Microsoft will continue its Xbox All-Access financing plans (which bundle the hardware, Xbox Live Gold, and Xbox Game Pass as part of a monthly payment plan) for Series X. Current All Access plans with the Xbox One will include routes to upgrade to the Xbox Series X, and Spencer states that there will be similar upgrades from the Xbox Series X in the future. The All-Access option for the Xbox Series X option will be based on a 24-month plan at US$35 per month while the Series S will be based on a US$25 per month plan.

On reveal of the Xbox Series X's vertical form factor, a popular Internet meme compared the design to a mini refrigerator. In the lead-up to the console's release, Microsoft manufactured a limited number of refrigerators modeled after the Xbox Series X exterior, complete with a disk drive handle, green interior ambient lighting and the Xbox startup sound. Some were distributed to celebrities like Snoop Dogg and iJustine and others offered as part of promotional contests.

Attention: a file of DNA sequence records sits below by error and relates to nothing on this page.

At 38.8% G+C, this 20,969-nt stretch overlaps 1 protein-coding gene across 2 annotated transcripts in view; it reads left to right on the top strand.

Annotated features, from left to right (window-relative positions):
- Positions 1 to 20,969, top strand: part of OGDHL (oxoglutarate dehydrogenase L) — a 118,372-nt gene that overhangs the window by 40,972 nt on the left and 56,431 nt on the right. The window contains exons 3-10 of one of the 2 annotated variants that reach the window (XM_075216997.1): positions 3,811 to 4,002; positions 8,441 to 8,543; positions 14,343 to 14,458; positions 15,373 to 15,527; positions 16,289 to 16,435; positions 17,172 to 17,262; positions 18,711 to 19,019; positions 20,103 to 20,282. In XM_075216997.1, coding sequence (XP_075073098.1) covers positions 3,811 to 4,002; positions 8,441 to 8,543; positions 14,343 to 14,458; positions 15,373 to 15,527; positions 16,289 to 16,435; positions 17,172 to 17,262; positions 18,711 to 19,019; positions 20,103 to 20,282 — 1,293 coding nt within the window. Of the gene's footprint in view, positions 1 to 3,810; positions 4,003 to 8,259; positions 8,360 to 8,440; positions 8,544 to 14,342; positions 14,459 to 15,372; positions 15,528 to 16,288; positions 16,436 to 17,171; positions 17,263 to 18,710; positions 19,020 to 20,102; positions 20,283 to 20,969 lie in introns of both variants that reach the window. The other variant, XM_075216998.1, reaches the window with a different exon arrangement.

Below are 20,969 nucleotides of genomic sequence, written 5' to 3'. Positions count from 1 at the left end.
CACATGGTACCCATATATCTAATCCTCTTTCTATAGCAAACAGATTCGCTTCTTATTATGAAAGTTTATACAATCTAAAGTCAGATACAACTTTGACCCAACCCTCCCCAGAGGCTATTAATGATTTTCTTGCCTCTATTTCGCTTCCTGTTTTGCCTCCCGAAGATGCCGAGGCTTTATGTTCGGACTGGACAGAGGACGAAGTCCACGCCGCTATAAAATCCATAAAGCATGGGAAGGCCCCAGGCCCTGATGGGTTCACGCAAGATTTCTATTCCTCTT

At launch, critics praised the new console hardware and commented positively on its improved graphics, reduction of loading times, and strong backward compatibility support, but due to the lack of any console exclusives, remained hesitant of the console's true power. Because of this, many did not feel these consoles represented the next generation of home consoles at launch. The lack of significant launch-day exclusive titles designed to show off the new hardware capabilities, as well as the familiar controller shape and User Interface, was considered by some to be disappointing given the next-generation focus of Sony's PlayStation 5. The Series X was generally considered the better unit, as the computation and space limitations of the Series S made it a less user-friendly experience to navigate, but still otherwise functional. Eurogamer's Richard Leadbetter stated that "I love the hardware in terms of what I can potentially experience with it and the expert implementation of many of its forward-looking features - but a console is defined by its games, and in that sense, I still feel that I barely know the machine at all." Keza MacDonald of The Guardian said that while there is no immediate driving force to buy the consoles at launch, "there's not much to criticise: they do everything they promised to do, and they do it well." Gamasutra's Kris Graft and Chris Kerr said that "Microsoft has delivered two highly appealing entry points that can turn players into long-term customers, while at the same time erasing the idea of "generations," exposing people to more games, past, present and future."